A new report shows the strict regulations that British soldiers have had to follow when interrogating terror suspects, including being restricted from shouting at suspects, using “insulting words” or banging fists on tables or walls.
According to Fox News, the report, obtained by the Sunday Telegraph, outlines the methods British soldiers are allowed to utilize during interrogations. The strict regulations were put in place mainly to avoid legal trouble, a move that has been criticized by current and former British commanders.
“The effect of the ambulance-chasing lawyers and the play-it-safe judges is that we have got to the point where we have lost our operational capability to do tactical questioning. That in itself brings risks to the lives of the people we deploy,” former British Army colonel Tim Collins said. “These insurgents are not nice people. These are criminals. They behead people; they keep sex slaves. They are not normal people.”
Fox News reported that since the release of the Senate Intelligence Committee findings that document torture methods used by the C.I.A. in the wake of September 11th, British officials have been concerned that “soldiers will risk exposure to disciplinary action and legal claims.”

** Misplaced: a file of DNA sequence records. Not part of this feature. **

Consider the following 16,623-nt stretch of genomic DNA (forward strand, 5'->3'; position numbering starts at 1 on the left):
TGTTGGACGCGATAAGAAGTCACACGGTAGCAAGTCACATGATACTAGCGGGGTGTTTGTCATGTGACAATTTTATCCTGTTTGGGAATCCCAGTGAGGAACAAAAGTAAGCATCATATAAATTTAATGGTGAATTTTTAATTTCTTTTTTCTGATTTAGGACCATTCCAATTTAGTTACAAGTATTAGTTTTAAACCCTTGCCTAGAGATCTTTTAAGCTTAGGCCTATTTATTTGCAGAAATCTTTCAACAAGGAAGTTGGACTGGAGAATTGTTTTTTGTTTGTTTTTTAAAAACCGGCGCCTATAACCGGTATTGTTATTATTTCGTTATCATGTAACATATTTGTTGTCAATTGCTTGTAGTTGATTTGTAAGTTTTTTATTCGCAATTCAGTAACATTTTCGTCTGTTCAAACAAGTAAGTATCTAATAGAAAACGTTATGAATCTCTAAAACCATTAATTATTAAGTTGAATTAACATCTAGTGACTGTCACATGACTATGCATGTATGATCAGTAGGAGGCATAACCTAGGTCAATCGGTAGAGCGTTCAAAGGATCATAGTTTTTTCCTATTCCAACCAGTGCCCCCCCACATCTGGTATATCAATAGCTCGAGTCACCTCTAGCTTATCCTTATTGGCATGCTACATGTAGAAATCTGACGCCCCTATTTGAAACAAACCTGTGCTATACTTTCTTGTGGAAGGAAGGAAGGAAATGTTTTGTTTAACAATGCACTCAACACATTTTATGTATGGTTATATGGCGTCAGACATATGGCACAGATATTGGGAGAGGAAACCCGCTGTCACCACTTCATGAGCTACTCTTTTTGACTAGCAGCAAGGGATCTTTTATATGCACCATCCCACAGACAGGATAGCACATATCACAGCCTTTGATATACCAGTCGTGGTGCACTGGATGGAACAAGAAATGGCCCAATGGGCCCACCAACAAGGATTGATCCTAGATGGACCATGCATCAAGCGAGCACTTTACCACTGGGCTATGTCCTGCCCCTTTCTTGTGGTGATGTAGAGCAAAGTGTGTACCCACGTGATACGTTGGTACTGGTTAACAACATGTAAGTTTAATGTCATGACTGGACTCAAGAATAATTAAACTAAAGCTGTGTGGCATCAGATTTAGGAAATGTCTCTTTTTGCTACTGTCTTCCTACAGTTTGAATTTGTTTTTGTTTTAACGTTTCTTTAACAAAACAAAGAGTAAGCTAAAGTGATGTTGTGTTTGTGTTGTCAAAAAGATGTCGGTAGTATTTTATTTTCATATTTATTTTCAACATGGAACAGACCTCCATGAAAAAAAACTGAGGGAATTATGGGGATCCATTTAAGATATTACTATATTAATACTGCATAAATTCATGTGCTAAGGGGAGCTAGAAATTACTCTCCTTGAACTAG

“While these insurgents are chopping people’s heads off and raping women, the idea they can take us to court because somebody shouted at them is ridiculous,” former Counter-Terrorism minister Sir Alan West said. The regulations stem from the 2003 death of Iraqi citizen Baha Mousa, who was beaten to death by British soldiers while in custody.
Three Court of Appeal judges reportedly “identified several breaches” in the strict protocol through video footage. In one instance, a soldier was shown holding the hand of the prisoner being interrogated.
The rules were implemented in 2012, and are known collectively as the ‘Challenge Direct’ technique.
Sources: Fox News / Photo Credit: foxnews.com